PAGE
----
About 20 units of the car were previously expected to be built
The result of a unique partnership between Citroen and Polyphony Digital Inc., a wholly owned subsidiary of Sony, creators of the Gran Turismo game series, the concept measures nearly five metres long and just over a metre high. As part of its London tour, the virtual-turned-reality supercar swapped pixels for Piccadilly as it swept through the world famous circus, toured Regent Street, rounded Trafalgar Square and cruised down the Mall past Buckingham Palace.
At next month’s Goodwood Festival of Speed, the GTbyCitroen will participate in the event’s hill climb as part of the Sunday Times Supercar Run. The famous 1.16-mile dash hosts some of the world’s most incredible cars, both past and present, each year. But the GTbyCitroen ought to be used to sharing tarmac with the biggest names in the business by now.
The concept’s styling is characterized by a large wraparound windscreen which flows into the roof and on into the rear mobile airfoil. The dynamic supercar effect is further enhanced by wide air intakes, a flat underside, rear air-diffuser, clear-cut horizontal headlamps, gullwing doors and diamond-effect 21in aluminum wheels.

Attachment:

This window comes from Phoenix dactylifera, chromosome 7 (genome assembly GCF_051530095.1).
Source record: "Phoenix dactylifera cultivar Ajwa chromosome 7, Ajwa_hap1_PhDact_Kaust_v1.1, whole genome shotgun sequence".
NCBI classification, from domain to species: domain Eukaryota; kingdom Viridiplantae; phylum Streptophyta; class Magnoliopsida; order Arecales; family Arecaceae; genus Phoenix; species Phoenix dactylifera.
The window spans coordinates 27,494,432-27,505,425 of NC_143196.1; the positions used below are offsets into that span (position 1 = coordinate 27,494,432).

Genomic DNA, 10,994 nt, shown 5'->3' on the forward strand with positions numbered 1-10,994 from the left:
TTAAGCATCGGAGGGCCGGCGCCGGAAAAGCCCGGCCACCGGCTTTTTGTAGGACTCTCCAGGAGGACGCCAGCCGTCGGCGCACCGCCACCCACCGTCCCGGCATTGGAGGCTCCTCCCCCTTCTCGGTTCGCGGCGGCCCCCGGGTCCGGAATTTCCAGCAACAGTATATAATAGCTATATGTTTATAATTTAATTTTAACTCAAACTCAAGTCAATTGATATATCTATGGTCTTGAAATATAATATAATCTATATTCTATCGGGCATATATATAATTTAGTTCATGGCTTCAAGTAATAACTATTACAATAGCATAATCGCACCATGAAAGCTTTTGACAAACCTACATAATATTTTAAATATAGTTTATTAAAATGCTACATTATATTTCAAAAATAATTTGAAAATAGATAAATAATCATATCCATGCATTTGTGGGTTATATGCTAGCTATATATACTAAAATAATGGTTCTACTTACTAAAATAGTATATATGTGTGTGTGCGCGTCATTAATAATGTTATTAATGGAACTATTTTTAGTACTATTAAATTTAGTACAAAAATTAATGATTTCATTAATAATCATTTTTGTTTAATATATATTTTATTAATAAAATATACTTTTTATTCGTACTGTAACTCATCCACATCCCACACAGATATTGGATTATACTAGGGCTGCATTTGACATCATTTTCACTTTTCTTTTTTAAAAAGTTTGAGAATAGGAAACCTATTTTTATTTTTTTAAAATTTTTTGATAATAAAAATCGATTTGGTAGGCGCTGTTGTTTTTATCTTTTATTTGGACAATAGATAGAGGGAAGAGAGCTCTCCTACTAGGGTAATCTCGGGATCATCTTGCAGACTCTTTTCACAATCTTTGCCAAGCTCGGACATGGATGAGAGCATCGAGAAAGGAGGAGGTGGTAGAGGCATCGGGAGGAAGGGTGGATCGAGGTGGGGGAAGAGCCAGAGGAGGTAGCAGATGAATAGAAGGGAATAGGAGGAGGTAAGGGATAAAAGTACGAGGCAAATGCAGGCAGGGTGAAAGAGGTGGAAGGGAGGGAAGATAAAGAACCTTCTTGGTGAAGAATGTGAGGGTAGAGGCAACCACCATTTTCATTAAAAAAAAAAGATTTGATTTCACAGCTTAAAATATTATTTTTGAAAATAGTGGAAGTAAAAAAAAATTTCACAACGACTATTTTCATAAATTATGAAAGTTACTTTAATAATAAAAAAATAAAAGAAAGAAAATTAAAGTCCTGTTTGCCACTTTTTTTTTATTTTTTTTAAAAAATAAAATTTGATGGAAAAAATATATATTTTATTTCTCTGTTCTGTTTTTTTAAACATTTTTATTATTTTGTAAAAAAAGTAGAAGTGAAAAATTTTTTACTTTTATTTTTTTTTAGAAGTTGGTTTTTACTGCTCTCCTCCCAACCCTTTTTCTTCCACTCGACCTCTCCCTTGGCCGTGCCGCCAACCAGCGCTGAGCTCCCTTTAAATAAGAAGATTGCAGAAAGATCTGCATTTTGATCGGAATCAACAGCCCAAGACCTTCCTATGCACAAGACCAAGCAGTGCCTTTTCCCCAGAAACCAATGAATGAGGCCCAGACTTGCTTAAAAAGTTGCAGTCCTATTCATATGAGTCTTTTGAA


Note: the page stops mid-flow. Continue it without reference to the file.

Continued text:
Last month the car also participated in the 24 Hours Nurburgring race in which it took a single 'lap of honor' around the circuit. It was also on display at the Polyphony stand during the event. Then earlier this month it joined a line of other supercars at Le Mans for the 'Grande Parade des Pilotes', a presentation of the 150 drivers and 50 teams taking part in the actual competitive portion of the 24-hour event race weekend.
Despite all the pomp and circumstance, however, there's still no clear roadmap from Citroen on when the supercar will make it to its limited production run. Perhaps an announcement could be due at Goodwood, but we'll have to wait and see.